Medicare Introduces Innovations to
Improve Post-Acute Care
Nursing Home Five-Star rating
expands, conditions for participation by home health agencies
7, 2014 – Two new initiatives to improve the quality of post-acute care
in Medicare were announced yesterday by the Centers for Medicare &
Medicaid Services (CMS). First, the agency’s widely-used Five Star
Quality Rating System for Nursing Homes will be expanded to improve
consumer information about individual nursing homes’ quality. Secondly,
proposed new conditions for home health agencies will modernize
Medicare’s Home Health Agency Conditions of Participation to ensure safe
delivery of quality care.
“We are focused on using as many
tools as are available to promote quality improvement and better
outcomes for Medicare beneficiaries,” said Marilyn Tavenner, CMS
administrator. “Whether it is the regulations that guide provider
practices or the information we provide directly to consumers, our
primary goal is improving outcomes.”
Beginning in 2015, CMS will
implement the following improvements to the Nursing Home Five Star
Quality Rating System:
Nationwide Focused Survey
Inspections: Effective January 2015, CMS
and states will implement focused survey inspections nationwide for a
sample of nursing homes to enable better verification of both the
staffing and quality measure information that is part of the
Five-Star Quality Rating System. In Fiscal Year (FY 2014), CMS
piloted special surveys of nursing homes that focused on investigating
the coding of the Minimum Data Set (MDS), which are based on resident
assessments and are used in the quality measures.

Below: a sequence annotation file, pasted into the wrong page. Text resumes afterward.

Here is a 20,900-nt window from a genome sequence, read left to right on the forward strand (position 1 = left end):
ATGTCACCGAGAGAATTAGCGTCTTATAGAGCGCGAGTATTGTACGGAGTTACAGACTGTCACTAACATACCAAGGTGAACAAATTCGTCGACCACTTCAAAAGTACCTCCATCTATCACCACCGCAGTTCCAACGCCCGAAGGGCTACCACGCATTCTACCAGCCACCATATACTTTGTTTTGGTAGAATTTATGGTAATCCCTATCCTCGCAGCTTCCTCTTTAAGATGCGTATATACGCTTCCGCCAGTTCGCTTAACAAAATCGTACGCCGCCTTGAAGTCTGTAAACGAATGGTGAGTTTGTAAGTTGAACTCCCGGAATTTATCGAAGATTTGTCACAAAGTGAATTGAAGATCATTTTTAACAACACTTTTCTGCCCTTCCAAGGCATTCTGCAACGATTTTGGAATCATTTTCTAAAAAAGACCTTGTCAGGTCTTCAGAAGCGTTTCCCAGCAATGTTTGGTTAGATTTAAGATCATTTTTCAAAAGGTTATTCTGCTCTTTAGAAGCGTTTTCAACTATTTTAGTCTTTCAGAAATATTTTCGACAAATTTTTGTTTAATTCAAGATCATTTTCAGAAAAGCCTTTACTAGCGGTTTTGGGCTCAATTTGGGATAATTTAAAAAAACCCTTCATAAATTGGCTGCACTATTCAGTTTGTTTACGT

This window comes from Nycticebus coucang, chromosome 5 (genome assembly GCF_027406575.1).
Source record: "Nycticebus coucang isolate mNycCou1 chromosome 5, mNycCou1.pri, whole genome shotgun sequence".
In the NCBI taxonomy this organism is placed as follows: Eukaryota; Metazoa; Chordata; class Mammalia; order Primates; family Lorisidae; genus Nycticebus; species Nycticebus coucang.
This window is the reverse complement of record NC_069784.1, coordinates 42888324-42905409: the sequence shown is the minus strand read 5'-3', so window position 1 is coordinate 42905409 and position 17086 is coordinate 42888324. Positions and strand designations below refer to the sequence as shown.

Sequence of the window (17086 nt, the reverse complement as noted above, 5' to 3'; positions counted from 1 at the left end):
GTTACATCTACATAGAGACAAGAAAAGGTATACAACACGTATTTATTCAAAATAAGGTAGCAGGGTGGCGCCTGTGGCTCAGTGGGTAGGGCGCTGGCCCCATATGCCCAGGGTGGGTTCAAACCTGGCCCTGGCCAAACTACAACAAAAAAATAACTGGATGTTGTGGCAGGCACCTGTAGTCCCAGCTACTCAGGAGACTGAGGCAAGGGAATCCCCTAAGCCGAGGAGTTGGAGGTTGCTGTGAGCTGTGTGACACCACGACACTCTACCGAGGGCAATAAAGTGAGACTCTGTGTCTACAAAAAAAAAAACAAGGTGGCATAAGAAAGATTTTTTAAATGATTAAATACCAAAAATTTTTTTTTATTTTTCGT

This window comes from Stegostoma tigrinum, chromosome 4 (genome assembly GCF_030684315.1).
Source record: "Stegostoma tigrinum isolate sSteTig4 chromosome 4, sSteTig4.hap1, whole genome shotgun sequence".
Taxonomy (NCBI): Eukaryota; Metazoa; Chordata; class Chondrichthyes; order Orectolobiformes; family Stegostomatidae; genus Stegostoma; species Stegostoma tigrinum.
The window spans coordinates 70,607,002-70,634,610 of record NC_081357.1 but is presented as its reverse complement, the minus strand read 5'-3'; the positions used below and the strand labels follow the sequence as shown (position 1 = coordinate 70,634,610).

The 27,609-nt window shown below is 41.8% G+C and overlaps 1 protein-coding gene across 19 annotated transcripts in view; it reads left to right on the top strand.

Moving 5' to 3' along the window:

Reporting: CMS will implement a quarterly
electronic reporting system that is auditable back to payrolls to verify
staffing information. This new system will increase accuracy and
timeliness of data, and allow for the calculation of quality measures
for staff turnover, retention, types of staffing, and levels of
different types of staffing. Implementation will be improved by funding
provided in the recently enacted, bipartisan Improving Medicare
Post-Acute Care Transformation Act (IMPACT) of 2014.
Additional Quality Measures:
CMS will increase both the number and type of quality measures used in
the Five-Star Quality Rating System. The first additional
measure, starting January 2015, will be the extent to which
antipsychotic medications are in use. Future additional measures will
include claims-based data on re-hospitalization and community discharge
Timely and Complete
Inspection Data: CMS will also strengthen
requirements to ensure that States maintain a user-friendly website and
complete inspections of nursing homes in a timely and accurate manner
for inclusion in the rating system.
Improved Scoring Methodology:
In 2015, CMS will revise the scoring methodology by which we calculate
each facility’s quality measure rating, which is used to calculate the
overall Five Star rating. We also note that sources independent
of self-reporting by nursing homes already are weighted higher than
self-reported components in the scoring methodology.
“Nursing homes are working to
improve their quality, and we are improving how we measure that
quality,” said Patrick Conway, M.D., deputy administrator for innovation
and quality and CMS chief medical officer. “We believe the improvements
we are making to the Five Star system will add confidence that
the reported improvements are genuine, are sustained, and are benefiting
Home Health Conditions of
The proposed Home Health Conditions
of Participation would improve the quality of home health services for
Medicare and Medicaid beneficiaries by strengthening patient rights and
improving communication that focuses on patient wellbeing. Currently
there are more than 5 million people with Medicare and Medicaid benefits
that receive home health care services each year from approximately
12,500 Medicare-certified home health agencies.
The proposed regulation, to be
displayed Monday, October 6, at the Federal Register, would
modernize the home health regulations for the first time since 1989 with
a focus on patient-centered, well-coordinated care.Elements in
the regulation include expansion of patient rights requirements;
refocusing of the patient assessment on physical, mental, emotional, and
psychosocial conditions; improved communication systems and requirements
for a data-driven quality assessment; and performance improvement (QAPI)
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